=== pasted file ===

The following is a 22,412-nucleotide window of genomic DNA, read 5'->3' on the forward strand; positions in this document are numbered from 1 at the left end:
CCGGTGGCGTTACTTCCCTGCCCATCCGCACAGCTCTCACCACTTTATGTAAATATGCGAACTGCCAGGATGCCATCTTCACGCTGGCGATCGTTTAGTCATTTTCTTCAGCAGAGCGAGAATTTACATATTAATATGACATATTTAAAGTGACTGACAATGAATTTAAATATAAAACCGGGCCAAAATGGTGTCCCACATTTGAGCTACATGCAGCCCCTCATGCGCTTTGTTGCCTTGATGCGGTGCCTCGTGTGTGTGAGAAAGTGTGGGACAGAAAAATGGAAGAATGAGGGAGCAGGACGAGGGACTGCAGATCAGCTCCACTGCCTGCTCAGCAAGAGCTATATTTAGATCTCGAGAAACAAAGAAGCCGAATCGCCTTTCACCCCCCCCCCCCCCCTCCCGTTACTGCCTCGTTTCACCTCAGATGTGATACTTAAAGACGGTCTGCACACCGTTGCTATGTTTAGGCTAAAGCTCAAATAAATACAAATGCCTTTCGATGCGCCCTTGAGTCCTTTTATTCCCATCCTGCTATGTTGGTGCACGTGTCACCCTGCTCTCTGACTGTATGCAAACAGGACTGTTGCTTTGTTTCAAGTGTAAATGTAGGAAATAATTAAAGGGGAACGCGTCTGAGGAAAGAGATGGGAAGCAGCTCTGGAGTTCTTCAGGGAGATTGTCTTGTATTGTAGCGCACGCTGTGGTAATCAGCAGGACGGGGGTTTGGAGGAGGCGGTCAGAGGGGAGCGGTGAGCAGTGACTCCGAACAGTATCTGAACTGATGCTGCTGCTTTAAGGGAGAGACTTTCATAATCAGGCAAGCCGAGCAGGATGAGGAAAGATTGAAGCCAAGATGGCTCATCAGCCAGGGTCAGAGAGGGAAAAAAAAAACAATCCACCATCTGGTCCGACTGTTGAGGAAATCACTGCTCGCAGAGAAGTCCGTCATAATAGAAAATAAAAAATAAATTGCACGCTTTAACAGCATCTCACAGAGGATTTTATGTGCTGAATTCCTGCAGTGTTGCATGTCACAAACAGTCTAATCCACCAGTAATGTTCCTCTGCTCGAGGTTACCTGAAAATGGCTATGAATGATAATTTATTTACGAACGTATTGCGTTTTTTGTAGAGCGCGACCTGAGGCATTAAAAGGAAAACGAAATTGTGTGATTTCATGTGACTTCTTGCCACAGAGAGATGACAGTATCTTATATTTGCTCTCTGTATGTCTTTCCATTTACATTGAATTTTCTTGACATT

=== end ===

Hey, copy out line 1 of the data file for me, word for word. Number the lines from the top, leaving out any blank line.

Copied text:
The following is a 22,412-nucleotide window of genomic DNA, read 5'->3' on the forward strand; positions in this document are numbered from 1 at the left end: